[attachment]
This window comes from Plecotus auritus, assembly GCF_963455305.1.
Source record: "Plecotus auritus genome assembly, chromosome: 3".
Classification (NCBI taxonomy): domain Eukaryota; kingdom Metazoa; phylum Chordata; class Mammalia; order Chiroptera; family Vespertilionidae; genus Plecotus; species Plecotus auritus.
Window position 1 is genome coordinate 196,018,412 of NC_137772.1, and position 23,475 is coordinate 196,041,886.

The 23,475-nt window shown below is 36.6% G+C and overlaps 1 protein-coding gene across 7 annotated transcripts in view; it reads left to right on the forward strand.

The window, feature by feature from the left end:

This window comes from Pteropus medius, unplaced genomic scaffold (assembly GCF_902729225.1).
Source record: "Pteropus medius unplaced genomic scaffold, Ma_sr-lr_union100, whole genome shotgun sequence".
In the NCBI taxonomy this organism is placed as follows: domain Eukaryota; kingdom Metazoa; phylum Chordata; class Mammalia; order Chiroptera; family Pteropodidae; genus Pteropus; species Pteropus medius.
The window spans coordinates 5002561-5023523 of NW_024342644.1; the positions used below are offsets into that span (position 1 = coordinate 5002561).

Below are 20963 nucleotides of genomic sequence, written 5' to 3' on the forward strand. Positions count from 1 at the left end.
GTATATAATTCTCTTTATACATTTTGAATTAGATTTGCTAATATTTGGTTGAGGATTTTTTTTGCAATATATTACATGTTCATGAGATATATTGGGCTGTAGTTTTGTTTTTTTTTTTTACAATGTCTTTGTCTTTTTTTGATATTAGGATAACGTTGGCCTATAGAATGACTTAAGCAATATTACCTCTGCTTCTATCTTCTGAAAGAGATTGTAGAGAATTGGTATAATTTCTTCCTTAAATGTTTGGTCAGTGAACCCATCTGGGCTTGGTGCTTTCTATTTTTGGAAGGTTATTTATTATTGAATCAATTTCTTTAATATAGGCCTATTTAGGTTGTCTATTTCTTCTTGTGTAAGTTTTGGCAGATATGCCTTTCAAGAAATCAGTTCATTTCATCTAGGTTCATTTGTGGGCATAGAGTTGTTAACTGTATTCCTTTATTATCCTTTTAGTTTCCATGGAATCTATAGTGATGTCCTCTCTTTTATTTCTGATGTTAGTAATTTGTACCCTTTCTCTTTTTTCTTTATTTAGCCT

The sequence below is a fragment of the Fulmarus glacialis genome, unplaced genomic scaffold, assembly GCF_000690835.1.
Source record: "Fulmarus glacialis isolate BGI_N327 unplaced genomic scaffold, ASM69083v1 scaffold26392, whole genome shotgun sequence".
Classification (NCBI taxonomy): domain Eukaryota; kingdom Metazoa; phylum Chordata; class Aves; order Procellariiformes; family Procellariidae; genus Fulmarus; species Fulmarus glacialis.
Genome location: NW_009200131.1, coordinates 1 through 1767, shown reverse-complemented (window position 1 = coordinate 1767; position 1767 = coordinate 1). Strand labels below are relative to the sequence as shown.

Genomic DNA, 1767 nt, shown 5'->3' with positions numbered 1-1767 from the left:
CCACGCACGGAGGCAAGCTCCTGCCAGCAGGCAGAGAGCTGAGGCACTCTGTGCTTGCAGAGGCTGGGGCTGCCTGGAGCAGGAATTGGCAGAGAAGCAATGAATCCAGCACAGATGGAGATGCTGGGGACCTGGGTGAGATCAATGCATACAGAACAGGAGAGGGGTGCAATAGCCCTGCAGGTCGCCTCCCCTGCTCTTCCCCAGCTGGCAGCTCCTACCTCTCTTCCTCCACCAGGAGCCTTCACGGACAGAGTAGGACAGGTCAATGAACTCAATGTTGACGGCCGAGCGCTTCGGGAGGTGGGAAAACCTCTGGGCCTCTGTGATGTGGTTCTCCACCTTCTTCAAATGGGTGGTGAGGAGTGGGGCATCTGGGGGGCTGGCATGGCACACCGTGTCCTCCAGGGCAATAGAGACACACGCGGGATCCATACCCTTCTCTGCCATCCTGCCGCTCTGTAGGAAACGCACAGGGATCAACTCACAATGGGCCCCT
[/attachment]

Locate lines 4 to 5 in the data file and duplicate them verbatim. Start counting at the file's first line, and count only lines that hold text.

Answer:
Window position 1 is genome coordinate 196,018,412 of NC_137772.1, and position 23,475 is coordinate 196,041,886.

The 23,475-nt window shown below is 36.6% G+C and overlaps 1 protein-coding gene across 7 annotated transcripts in view; it reads left to right on the forward strand.